How much I'd missed making bread. My baking enthusiast friend Molly visited in February and this was to be an opportunity. We had so much to talk about that--classes at Portland State, whether she would take a college loan because three (!) jobs and 16 credits were too much. I refreshed my starter and sent her home with some.
Politics intervened.. Nationally it has been all the efforts to counteract efforts to withdraw women's agency-- the equity and freedom we worked so hard to achieve in the 20th century. Petitions to sign, phone calls to make to D.C.
Locally, it's support of improved gun control legislation in Oregon. The other local political activity was the dive I took into running for the board of my retirement community. Though I lost--which might be for the best--the experience was a good one. Much positive feedback from neighbors and the chance to encourage conversations among residents on ideas they had for improvements.
Finally, actual bread-making had its moment. B uttermilk around (do you buy certain food items that have a special appeal then have to figure out new ways to use?) that needed attention. Found a recipe that put it together with my starter. "Golden Sourdough" was its name and Shelene Wilhelm of Cheyenne, Wyoming, was the baker. I owe her well-written instructions many thanks.
Reduced the recipe by half though used even less salt (1Tbsp.). Otherwise followed her lead-- expanded the starter overnight. Probably crucial to how well it turned out. Produced two pretty 8x4x5 inch loaves and a mini-loaf, great sourdough taste, more delicious over a few days.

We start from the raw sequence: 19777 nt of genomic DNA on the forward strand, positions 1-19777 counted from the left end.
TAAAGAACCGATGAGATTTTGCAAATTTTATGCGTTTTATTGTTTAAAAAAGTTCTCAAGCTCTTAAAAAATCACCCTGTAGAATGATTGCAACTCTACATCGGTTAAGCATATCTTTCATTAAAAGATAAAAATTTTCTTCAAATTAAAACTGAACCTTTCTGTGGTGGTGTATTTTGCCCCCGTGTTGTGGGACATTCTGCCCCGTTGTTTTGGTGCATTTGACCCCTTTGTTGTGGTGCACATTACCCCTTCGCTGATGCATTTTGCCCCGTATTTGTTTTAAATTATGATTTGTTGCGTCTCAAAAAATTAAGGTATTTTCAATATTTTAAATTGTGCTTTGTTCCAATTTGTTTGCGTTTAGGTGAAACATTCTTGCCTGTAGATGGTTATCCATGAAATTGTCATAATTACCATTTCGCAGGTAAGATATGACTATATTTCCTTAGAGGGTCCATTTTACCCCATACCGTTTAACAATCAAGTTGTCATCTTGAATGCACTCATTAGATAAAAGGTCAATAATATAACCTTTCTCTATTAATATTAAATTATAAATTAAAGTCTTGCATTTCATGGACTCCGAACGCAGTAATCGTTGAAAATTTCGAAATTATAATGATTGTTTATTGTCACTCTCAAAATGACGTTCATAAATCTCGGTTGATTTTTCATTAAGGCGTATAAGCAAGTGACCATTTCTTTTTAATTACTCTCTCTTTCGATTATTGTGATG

It's a lot of bread for two trying to keep waistlines from spreading. Shared slices with neighbors, gave entire mini to another friend. After trying others, I've settled over the past year or so on Fairhaven white organic flour from the state of Washington. Discovered since moving to Portland where there are better choices on local shelves than in New York.
What I'm finding as I move toward 80, is the need to be less ambitious. Recipes that were challenging a year or two ago leave me tired when contemplating. This one only had some combining of ingredients before long kneading with dough hook attachment on trusty 1980s Kitchen Aid. Ron helped when bowlful of dough became too heavy for me to hold/scrape at same time. He does much of the cooking and looks to me for recipe selection. That works!